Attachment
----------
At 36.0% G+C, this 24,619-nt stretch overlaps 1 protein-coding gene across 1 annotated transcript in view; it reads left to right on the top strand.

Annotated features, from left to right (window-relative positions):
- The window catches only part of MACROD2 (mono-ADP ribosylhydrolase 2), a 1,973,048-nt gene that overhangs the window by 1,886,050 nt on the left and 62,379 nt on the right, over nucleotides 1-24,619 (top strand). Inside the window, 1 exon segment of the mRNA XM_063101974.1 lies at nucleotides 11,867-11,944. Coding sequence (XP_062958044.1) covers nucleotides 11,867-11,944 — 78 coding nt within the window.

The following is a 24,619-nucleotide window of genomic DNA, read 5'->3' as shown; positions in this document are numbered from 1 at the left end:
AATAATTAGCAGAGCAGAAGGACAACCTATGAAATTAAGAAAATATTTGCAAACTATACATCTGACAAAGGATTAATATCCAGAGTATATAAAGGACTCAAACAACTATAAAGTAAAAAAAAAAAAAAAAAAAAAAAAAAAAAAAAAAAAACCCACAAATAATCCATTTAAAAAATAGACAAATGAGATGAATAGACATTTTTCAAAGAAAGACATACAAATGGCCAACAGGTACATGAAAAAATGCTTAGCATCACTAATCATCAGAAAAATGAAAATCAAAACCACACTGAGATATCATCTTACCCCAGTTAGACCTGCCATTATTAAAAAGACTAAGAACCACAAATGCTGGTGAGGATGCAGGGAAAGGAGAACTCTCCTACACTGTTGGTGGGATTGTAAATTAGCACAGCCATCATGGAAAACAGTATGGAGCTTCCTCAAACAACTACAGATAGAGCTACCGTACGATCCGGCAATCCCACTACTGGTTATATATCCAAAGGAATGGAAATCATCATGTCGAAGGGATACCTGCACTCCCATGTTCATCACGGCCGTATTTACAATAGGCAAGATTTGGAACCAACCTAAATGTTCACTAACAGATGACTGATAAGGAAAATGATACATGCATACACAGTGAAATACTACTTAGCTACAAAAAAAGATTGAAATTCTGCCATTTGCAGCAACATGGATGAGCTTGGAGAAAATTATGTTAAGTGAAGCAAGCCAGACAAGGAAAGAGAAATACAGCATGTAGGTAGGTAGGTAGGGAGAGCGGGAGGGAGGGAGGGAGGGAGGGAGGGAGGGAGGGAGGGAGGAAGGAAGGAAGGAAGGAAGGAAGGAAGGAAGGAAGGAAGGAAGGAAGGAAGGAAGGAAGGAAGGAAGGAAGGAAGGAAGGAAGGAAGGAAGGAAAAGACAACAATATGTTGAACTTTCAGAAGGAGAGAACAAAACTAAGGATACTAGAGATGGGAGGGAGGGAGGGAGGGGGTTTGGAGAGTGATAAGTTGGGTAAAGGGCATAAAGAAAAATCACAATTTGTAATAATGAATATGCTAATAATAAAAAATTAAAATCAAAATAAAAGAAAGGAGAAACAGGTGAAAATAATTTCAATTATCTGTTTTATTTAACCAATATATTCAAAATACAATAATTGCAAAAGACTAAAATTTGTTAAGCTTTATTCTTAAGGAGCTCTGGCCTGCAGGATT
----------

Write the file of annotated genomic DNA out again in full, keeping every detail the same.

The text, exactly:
At 36.0% G+C, this 24,619-nt stretch overlaps 1 protein-coding gene across 1 annotated transcript in view; it reads left to right on the top strand.

Annotated features, from left to right (window-relative positions):
- The window catches only part of MACROD2 (mono-ADP ribosylhydrolase 2), a 1,973,048-nt gene that overhangs the window by 1,886,050 nt on the left and 62,379 nt on the right, over nucleotides 1-24,619 (top strand). Inside the window, 1 exon segment of the mRNA XM_063101974.1 lies at nucleotides 11,867-11,944. Coding sequence (XP_062958044.1) covers nucleotides 11,867-11,944 — 78 coding nt within the window.

The following is a 24,619-nucleotide window of genomic DNA, read 5'->3' as shown; positions in this document are numbered from 1 at the left end:
AATAATTAGCAGAGCAGAAGGACAACCTATGAAATTAAGAAAATATTTGCAAACTATACATCTGACAAAGGATTAATATCCAGAGTATATAAAGGACTCAAACAACTATAAAGTAAAAAAAAAAAAAAAAAAAAAAAAAAAAAAAAAAAAACCCACAAATAATCCATTTAAAAAATAGACAAATGAGATGAATAGACATTTTTCAAAGAAAGACATACAAATGGCCAACAGGTACATGAAAAAATGCTTAGCATCACTAATCATCAGAAAAATGAAAATCAAAACCACACTGAGATATCATCTTACCCCAGTTAGACCTGCCATTATTAAAAAGACTAAGAACCACAAATGCTGGTGAGGATGCAGGGAAAGGAGAACTCTCCTACACTGTTGGTGGGATTGTAAATTAGCACAGCCATCATGGAAAACAGTATGGAGCTTCCTCAAACAACTACAGATAGAGCTACCGTACGATCCGGCAATCCCACTACTGGTTATATATCCAAAGGAATGGAAATCATCATGTCGAAGGGATACCTGCACTCCCATGTTCATCACGGCCGTATTTACAATAGGCAAGATTTGGAACCAACCTAAATGTTCACTAACAGATGACTGATAAGGAAAATGATACATGCATACACAGTGAAATACTACTTAGCTACAAAAAAAGATTGAAATTCTGCCATTTGCAGCAACATGGATGAGCTTGGAGAAAATTATGTTAAGTGAAGCAAGCCAGACAAGGAAAGAGAAATACAGCATGTAGGTAGGTAGGTAGGGAGAGCGGGAGGGAGGGAGGGAGGGAGGGAGGGAGGGAGGGAGGGAGGAAGGAAGGAAGGAAGGAAGGAAGGAAGGAAGGAAGGAAGGAAGGAAGGAAGGAAGGAAGGAAGGAAGGAAGGAAGGAAGGAAGGAAGGAAGGAAAAGACAACAATATGTTGAACTTTCAGAAGGAGAGAACAAAACTAAGGATACTAGAGATGGGAGGGAGGGAGGGAGGGGGTTTGGAGAGTGATAAGTTGGGTAAAGGGCATAAAGAAAAATCACAATTTGTAATAATGAATATGCTAATAATAAAAAATTAAAATCAAAATAAAAGAAAGGAGAAACAGGTGAAAATAATTTCAATTATCTGTTTTATTTAACCAATATATTCAAAATACAATAATTGCAAAAGACTAAAATTTGTTAAGCTTTATTCTTAAGGAGCTCTGGCCTGCAGGATT